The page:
This panel brings together historical and contemporary perspectives on innovation and urban health in Africa. It questions the nature and boundaries of innovation, asking how far innovation in health and healthcare has been, and continues to be, an urban phenomenon.
Urban areas are often assumed to be spaces of innovation for health and healthcare. The concentration of finances, education, specialist medical institutions, competition, and new technologies, as well as a greater mobility of population, have all been linked to the reshaping of care, knowledge, and practice. This assumption is rarely questioned, however, despite research that highlights the ways in which rural communities and institutions also employ innovative strategies to improve health and healthcare.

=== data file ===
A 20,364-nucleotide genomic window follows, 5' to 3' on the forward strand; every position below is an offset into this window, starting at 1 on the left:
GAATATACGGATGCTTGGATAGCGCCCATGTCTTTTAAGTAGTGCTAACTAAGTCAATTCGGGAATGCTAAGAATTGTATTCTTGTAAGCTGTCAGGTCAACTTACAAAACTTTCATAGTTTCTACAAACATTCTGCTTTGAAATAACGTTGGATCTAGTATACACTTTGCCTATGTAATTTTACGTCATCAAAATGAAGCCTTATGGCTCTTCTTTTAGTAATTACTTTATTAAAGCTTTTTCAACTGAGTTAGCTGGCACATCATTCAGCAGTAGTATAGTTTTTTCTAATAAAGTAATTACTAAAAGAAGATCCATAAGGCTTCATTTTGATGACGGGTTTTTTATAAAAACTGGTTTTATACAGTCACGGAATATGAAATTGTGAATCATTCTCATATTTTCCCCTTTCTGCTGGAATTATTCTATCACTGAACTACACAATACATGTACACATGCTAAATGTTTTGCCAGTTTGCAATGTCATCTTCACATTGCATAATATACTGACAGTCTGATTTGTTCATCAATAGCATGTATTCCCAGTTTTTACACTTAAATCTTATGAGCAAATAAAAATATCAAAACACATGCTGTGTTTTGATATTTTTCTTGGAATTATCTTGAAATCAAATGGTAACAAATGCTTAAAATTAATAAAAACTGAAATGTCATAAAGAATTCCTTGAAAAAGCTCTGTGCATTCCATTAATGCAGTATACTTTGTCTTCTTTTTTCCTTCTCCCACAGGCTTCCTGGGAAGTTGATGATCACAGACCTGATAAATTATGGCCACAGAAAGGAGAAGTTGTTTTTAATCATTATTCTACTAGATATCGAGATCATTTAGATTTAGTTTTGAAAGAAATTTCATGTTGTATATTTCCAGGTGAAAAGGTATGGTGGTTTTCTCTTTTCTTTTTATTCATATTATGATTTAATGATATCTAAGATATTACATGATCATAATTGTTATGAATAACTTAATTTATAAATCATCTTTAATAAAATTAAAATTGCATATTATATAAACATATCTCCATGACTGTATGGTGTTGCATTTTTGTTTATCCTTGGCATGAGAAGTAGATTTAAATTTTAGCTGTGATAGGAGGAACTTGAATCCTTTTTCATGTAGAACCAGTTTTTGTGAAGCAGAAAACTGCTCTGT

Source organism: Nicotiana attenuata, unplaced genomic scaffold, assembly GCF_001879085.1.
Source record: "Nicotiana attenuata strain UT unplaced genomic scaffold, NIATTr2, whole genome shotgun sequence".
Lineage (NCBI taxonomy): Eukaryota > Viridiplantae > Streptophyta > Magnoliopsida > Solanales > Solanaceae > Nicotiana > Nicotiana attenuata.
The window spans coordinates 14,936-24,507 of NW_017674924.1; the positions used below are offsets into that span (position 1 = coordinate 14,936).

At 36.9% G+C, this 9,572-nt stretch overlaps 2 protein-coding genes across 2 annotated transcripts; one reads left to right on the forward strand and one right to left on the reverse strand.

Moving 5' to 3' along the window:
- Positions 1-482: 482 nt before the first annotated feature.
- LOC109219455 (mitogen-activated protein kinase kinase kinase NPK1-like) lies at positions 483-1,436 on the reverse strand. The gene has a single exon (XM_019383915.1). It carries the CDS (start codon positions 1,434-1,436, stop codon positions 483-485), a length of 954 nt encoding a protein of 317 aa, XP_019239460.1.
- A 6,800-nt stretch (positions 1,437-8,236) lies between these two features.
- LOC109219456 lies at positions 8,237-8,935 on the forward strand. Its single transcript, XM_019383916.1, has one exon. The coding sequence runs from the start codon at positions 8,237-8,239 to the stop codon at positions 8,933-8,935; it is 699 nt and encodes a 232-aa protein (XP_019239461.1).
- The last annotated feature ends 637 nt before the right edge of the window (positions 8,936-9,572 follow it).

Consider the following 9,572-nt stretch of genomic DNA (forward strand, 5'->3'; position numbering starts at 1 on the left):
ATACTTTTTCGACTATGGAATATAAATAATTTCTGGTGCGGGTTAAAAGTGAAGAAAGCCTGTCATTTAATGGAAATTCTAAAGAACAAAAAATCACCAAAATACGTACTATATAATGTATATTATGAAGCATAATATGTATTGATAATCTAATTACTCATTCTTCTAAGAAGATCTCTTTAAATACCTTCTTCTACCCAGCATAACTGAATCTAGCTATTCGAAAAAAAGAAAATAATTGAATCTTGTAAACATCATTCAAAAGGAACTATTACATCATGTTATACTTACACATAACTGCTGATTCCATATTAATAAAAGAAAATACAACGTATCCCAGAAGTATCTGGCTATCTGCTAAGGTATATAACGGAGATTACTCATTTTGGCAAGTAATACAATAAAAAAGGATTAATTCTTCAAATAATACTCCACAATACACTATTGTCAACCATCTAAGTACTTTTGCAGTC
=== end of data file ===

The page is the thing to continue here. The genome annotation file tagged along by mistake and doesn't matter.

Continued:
This panel investigates the pasts, present, and futures of urban health through the lens of innovation. It questions the nature and boundaries of innovation, asking how far innovation in health and healthcare has been, and continues to be, an urban phenomenon. How closely are innovations, such as those in community health initiatives, cancer research, sanitation projects, and service-user support programmes, tied to urban or rural spaces? To what extent have urban environments created distinct health challenges that have fuelled innovation, and have this been effective? And what is the relationship between urban and rural populations in the generation of health knowledge and practices?
Papers are invited from scholars and practitioners whose work offers new ways of approaching questions of innovation and urban health in Africa from historical or contemporary perspectives. Potential topics include, but are not limited to: colonial development schemes, medical research and training, systems of care, health education, digital technologies, and NGO projects.